We had a "field trip" to the Panama Canal one Saturday. I went a little early to go to the Albrook Mall near our meeting place at the bus station. This is one of the biggest malls I have ever seen. It has five food courts. The other volunteers met me at the bus station on time but had not eaten, so by the time they ate and we were waiting for the next bus in the sun for awhile, two more hours had passed. I was feeling a little dizzy so opted out of the Panama Canal viewing. It would be a shame to be here for three weeks and never see it, though.
|Chess tournament at Albrook Mall|
|Dozens of turtles|
I took a day off from school the last week and walked to Casco Antiguo. It was extremely hot walking along the jogging trail. I had my water bottle with me but had forgotten to fill it. I was feeling terrible. I stopped by some stores but they were closed. So I trudged on to the Panama Canal Museum. I bought my ticket after they said they had water on the second floor. I trudged up the steps, feeling like I was going to faint any minute. My mistake was that I was only on the first floor, since Panama is like Europe in counting the ground floor as "zero." I was able to go into the bathroom and wash my face, which was beet red, in cold water. I then took an elevator up to the real second floor. I expected a restaurant selling bottled water, but there was only a 5 gallon water cooler. I filled my 1/2 liter water bottle up 3 times and drank it all while sitting on a bench reading my kindle. I sat there for about half an hour till finally getting up and looking around the museum.
The second (third?) floor of the museum was mostly about the US presence in Panama. The exhibits were all in Spanish. I had rented the English tape but there was hardly anything on it compared to what was in the exhibits. A lot of the signs were (justifiably?) very detrimental to the US. When we signed the contract to build the canal in 1903 there were clauses in it about being able to protect our interests there. We apparently took that and ran with it. The plus side was that so many of the workers were dying of malaria that the US Canal administration pretty much wiped out malaria in the country. The engineers did an amazing job finishing the canal that was started by the French years before. During that time, they brought in telephones, underwater cables, radio, electricity, and many more technological advancements. The canal brought a lot of commerce to the country. On the minus side, we pretty much took over the country in the name of "protecting our interests." When the Panamanians complained, they were given a little more money. and we built more bases. By WWII we had forts in every province and Panamanians did not have free access to the Canal Zone. There were demonstrations in the 1960's when students were not allowed to raise the national flag in schools, resulting in many deaths and injuries when the US retaliated. Finally, the US relinquished the canal to the Panamanians in 1999.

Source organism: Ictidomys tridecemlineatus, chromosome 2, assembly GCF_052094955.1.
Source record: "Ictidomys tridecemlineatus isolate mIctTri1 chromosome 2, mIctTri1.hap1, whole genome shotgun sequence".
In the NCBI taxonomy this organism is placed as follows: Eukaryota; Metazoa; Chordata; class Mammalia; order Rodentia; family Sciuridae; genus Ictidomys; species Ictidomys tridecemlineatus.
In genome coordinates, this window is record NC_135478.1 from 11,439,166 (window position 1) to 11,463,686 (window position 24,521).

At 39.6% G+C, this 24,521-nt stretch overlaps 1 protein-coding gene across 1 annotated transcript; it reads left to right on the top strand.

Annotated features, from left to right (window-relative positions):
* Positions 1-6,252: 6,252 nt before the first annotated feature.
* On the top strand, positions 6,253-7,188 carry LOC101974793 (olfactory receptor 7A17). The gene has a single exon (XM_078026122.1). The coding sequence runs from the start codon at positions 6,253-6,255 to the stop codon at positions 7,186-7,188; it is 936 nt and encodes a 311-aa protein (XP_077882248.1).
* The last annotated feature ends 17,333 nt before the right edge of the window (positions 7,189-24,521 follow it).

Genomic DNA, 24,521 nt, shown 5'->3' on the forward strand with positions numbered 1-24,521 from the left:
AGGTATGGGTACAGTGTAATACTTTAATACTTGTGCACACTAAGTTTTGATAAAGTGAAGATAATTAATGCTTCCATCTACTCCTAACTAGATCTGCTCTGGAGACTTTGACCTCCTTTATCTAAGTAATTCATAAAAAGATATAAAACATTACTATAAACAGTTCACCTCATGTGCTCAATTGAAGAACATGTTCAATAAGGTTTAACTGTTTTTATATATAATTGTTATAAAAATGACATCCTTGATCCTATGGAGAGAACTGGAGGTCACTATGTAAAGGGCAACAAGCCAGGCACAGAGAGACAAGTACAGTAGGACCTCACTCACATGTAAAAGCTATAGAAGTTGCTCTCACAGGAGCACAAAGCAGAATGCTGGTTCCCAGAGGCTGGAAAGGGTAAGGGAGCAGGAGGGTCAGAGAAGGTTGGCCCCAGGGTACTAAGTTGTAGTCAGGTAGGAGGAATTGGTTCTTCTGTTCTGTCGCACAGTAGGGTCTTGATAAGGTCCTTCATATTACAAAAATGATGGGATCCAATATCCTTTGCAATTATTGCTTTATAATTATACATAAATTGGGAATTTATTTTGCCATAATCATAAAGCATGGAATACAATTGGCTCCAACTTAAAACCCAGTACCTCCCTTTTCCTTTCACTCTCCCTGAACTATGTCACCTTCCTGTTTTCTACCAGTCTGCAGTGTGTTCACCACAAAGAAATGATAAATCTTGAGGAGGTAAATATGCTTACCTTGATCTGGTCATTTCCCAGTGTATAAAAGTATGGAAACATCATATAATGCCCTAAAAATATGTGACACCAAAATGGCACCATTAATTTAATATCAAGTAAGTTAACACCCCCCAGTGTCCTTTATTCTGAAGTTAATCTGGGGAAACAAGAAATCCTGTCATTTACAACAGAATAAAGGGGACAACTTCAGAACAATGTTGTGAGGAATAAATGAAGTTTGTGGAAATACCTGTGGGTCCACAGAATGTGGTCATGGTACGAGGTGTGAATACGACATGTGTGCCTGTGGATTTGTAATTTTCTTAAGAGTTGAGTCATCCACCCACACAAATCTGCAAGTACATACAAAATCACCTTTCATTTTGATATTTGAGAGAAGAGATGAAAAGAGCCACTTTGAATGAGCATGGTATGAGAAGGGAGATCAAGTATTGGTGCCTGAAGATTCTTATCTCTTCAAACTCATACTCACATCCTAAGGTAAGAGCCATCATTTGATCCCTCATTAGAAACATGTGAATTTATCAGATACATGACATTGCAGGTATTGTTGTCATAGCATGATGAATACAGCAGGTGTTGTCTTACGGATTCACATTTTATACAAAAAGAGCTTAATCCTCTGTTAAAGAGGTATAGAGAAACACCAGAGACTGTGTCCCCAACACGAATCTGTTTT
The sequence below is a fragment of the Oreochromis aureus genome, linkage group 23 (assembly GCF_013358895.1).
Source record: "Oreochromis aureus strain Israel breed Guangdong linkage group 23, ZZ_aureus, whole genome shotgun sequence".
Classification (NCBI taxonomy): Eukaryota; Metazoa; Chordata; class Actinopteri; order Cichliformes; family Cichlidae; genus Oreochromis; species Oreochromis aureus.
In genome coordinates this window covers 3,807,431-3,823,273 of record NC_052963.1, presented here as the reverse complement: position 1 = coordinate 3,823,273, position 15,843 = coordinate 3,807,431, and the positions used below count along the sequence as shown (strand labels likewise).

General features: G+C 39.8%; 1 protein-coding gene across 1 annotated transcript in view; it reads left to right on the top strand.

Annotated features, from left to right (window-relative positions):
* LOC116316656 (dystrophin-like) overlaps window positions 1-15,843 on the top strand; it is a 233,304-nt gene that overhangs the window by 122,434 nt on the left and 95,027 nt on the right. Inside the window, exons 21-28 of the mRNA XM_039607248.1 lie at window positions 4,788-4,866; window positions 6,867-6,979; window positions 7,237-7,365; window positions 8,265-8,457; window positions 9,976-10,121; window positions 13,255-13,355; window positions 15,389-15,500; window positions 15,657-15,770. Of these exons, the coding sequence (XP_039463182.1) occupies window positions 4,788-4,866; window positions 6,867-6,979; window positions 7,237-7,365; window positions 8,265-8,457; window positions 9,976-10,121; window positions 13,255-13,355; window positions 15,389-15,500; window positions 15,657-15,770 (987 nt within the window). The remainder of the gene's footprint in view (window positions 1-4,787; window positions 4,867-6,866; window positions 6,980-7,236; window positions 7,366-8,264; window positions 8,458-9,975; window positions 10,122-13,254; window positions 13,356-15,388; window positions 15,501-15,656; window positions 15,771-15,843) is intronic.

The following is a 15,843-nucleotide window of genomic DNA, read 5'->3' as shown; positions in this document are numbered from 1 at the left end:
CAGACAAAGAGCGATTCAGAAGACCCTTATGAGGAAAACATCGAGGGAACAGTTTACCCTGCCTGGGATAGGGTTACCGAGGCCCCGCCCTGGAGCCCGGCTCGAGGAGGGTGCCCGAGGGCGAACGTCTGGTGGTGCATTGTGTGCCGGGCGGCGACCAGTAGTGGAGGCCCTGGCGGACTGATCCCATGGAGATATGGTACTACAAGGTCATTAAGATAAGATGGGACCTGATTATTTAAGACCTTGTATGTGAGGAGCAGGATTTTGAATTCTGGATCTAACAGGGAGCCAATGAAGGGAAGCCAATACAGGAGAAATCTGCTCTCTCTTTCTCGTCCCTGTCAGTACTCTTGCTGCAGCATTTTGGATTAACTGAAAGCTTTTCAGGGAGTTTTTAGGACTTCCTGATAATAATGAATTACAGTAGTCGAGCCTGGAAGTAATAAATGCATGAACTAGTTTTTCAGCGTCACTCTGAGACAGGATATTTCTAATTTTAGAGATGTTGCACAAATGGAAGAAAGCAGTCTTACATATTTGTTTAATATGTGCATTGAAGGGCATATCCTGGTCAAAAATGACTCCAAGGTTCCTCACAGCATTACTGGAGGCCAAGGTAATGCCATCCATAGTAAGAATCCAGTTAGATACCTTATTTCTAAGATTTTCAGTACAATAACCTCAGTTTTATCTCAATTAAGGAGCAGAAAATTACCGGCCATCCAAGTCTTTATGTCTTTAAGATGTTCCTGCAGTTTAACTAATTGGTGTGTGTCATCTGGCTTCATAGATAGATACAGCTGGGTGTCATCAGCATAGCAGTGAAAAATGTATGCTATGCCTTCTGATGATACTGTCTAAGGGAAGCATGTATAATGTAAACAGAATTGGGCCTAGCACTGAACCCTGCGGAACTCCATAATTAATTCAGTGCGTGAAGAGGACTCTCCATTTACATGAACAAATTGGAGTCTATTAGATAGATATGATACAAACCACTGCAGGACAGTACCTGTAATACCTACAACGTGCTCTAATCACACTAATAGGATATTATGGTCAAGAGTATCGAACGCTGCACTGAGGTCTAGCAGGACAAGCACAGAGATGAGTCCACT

After the museum, I went to visit the National Theater, built in 1905. It has many tiers of balconies and reminded me of the Ballet Folklorico theater in Mexico City. It, and a lot of the buildings in this area, are in the French style with a lot of wrought iron balconies, gates, etc. I had lunch at the outdoor restaurant Casa Blanca at Plaza Bolivar. Just as I finished, it started to rain. Soon it was pouring, and I grabbed a bus to Metrocenter before walking the rest of the way to the hostel. Luckily, I was carrying my umbrella. I still got soaking wet in the heavy rain, a marked juxtaposition from nearly getting heat stroke earlier in the day.
We had a farewell dinner Friday night. Kari had picked a restaurant in another section of town. Due to rain, we were unable to get taxis, so ended up eating at the local sushi restaurant without her.
|Michaela ready for rain at UTP|
I finally did get to see the Panama Canal. We went over it on a bridge on the way out of town.